- any multicellular typically marine animal of the phylum Porifera, usually occurring in complex sessile colonies in which the porous body is supported by a fibrous, calcareous, or siliceous skeletal framework
- a piece of the light porous highly absorbent elastic skeleton of certain sponges, used in bathing, cleaning, etcSee also spongin
- any of a number of light porous elastic materials resembling a sponge
- another word for sponger (def. 1)
- informal a person who indulges in heavy drinking
- leavened dough, esp before kneading
- See sponge cake
- Also called: sponge pudding British a light steamed or baked pudding, spongy in texture, made with various flavourings or fruit
- porous metal produced by electrolysis or by reducing a metal compound without fusion or sintering and capable of absorbing large quantities of gasplatinum sponge
- a rub with a sponge
- throw in the sponge See throw in (def. 4)
- (tr; often foll by off or down) to clean (something) by wiping or rubbing with a damp or wet sponge
- (tr; usually foll by off, away, out, etc) to remove (marks, etc) by rubbing with a damp or wet sponge or cloth
- (when tr, often foll by up) to absorb (liquids, esp when spilt) in the manner of a sponge
- (tr often foll by off) to get (something) from (someone) by presuming on his generosityto sponge a meal off someone
- (intr; often foll by off or on) to obtain one's subsistence, welfare, etc, unjustifiably (from)he sponges off his friends
- (intr) to go collecting sponges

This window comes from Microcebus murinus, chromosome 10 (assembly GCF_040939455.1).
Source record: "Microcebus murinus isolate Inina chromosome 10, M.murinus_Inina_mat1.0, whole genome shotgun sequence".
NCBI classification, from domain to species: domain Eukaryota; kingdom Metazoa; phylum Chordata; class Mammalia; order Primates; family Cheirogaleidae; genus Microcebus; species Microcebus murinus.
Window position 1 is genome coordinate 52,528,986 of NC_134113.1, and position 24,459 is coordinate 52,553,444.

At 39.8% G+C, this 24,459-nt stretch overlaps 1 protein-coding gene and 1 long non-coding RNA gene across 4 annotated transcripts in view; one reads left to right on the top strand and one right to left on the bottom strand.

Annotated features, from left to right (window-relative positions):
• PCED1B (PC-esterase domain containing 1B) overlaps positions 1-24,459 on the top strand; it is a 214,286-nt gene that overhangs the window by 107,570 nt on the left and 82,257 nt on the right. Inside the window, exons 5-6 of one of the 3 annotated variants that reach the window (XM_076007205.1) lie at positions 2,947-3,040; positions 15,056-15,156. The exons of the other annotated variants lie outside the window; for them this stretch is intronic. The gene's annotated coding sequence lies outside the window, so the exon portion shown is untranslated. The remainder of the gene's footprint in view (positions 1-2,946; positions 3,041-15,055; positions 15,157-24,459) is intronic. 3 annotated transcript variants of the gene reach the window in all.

Word Origin for sponge
Old English sponge, spunge, from Latin spongia "a sponge," also "sea animal from which a sponge comes," from Greek spongia, related to spongos "sponge," borrowed from an unknown source. The Latin word is the source of Old Saxon spunsia, Middle Dutch spongie, Old French esponge, Spanish esponja, Italian spugna. To throw in the sponge "quit, submit" (1860) is from prizefighting, in reference to the sponges used to cleanse the faces of combatants between rounds (cf. later throw in the towel). Sponge-cake is attested from 1808.
late 14c., "to soak up with a sponge," from sponge (n.). The slang sense of "to live in a parasitic manner" is attested from 1670s; sponger (n.) in this sense is from 1670s. Originally it was the victim who was known as the sponge (c.1600), because he or she was being "squeezed." Related: Sponged; sponging.
- Any of numerous aquatic invertebrate animals of the phylum Porifera.
- The light, fibrous, absorbent skeleton of certain of these organisms.
- A piece of absorbent porous material, such as cellulose, plastic, or rubber, used especially for washing and cleaning.
- A gauze pad used to absorb blood and other fluids, as in surgery or in dressing a wound.
- A contraceptive sponge.
- To wash, moisten, or absorb with a sponge.
- Any of numerous aquatic, chiefly marine invertebrate animals of the phylum Porifera. Sponges characteristically have a porous skeleton, usually containing an intricate system of canals, that is composed of fibrous material or siliceous or calcareous spicules. Water passing through the pores brings food to the organism. Sponges live in all depths of the sea, are sessile, and often form irregularly shaped colonies attached to an underwater surface. Sponges are considered the most primitive members of the animal kingdom, since they lack a nervous system and differentiated body tissues or organs. Adults do not have moving parts, but the larvae are free-swimming. Sponges have great regenerative capacities, with some species able to regenerate a complete adult organism from fragments as small as a single cell. Sponges first appear during the early Cambrian Period and may have evolved from protozoa. Also called poriferan See Note at regeneration.
- The light, fibrous, flexible, absorbent skeleton of certain of these organisms, used for bathing, cleaning, and other purposes.
- A piece of porous plastic, rubber, cellulose, or other material, similar in absorbency to this skeleton and used for the same purposes.
In addition to the idiom beginning with sponge
- sponge on
- throw in the sponge